27.1 GDB/MI General Design

Interaction of a GDB/MI frontend with GDB involves three parts—commands sent to GDB, responses to those commands and notifications. Each command results in exactly one response, indicating either successful completion of the command, or an error. For the commands that do not resume the target, the response contains the requested information. For the commands that resume the target, the response only indicates whether the target was successfully resumed. Notifications is the mechanism for reporting changes in the state of the target, or in GDB state, that cannot conveniently be associated with a command and reported as part of that command response.

The important examples of notifications are:

  • Exec notifications. These are used to report changes in target state—when a target is resumed, or stopped. It would not be feasible to include this information in response of resuming commands, because one resume commands can result in multiple events in different threads. Also, quite some time may pass before any event happens in the target, while a frontend needs to know whether the resuming command itself was successfully executed.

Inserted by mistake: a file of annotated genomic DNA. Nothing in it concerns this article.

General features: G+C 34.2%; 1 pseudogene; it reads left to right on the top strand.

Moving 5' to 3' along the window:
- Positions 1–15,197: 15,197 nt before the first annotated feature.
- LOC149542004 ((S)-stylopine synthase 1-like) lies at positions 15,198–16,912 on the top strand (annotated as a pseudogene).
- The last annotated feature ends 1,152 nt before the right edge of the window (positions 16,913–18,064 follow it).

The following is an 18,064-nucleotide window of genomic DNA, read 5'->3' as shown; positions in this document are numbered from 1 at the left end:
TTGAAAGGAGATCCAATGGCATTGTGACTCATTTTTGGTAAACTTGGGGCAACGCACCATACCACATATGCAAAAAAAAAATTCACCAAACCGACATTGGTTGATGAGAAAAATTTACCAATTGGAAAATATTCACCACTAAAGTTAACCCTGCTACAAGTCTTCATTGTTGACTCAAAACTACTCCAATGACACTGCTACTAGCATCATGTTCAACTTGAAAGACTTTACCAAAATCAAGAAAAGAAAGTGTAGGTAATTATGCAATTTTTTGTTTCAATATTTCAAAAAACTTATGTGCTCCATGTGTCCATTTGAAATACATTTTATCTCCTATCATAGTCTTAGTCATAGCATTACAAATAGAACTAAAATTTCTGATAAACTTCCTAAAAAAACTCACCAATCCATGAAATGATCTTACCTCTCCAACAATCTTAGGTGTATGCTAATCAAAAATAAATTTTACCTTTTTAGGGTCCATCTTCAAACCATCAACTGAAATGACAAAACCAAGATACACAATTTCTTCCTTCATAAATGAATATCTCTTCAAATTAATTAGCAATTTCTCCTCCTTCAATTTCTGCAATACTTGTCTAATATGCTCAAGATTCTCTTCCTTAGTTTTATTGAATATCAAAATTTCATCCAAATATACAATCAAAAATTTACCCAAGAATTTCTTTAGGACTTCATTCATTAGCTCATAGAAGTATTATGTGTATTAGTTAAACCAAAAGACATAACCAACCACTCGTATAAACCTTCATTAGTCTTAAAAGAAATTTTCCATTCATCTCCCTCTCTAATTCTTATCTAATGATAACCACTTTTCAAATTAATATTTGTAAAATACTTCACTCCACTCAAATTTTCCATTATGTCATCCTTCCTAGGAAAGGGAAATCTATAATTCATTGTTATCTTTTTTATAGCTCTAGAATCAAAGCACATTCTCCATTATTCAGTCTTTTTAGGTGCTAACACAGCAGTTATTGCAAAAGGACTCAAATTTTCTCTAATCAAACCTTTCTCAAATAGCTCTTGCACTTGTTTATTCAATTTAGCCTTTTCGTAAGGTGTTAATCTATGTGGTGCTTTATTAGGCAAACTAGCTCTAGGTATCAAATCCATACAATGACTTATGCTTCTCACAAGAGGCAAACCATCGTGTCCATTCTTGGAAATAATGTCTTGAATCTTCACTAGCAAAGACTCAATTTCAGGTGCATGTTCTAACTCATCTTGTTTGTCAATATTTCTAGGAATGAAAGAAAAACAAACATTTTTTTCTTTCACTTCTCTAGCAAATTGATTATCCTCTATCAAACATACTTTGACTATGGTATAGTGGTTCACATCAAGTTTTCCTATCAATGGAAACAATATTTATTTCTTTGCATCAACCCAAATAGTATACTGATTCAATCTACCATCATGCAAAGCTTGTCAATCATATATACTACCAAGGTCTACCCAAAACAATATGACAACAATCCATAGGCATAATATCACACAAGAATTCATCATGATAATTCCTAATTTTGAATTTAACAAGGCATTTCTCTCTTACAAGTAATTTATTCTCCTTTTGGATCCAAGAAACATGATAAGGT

• Console output, and status notifications. Console output notifications are used to report output of CLI commands, as well as diagnostics for other commands. Status notifications are used to report the progress of a long-running operation. Naturally, including this information in command response would mean no output is produced until the command is finished, which is undesirable.
  • General notifications. Commands may have various side effects on the GDB or target state beyond their official purpose. For example, a command may change the selected thread. Although such changes can be included in command response, using notification allows for more orthogonal frontend design.

There’s no guarantee that whenever an MI command reports an error, GDB or the target are in any specific state, and especially, the state is not reverted to the state before the MI command was processed. Therefore, whenever an MI command results in an error, we recommend that the frontend refreshes all the information shown in the user interface.

Context management:   
Asynchronous and non-stop modes:   
Thread groups: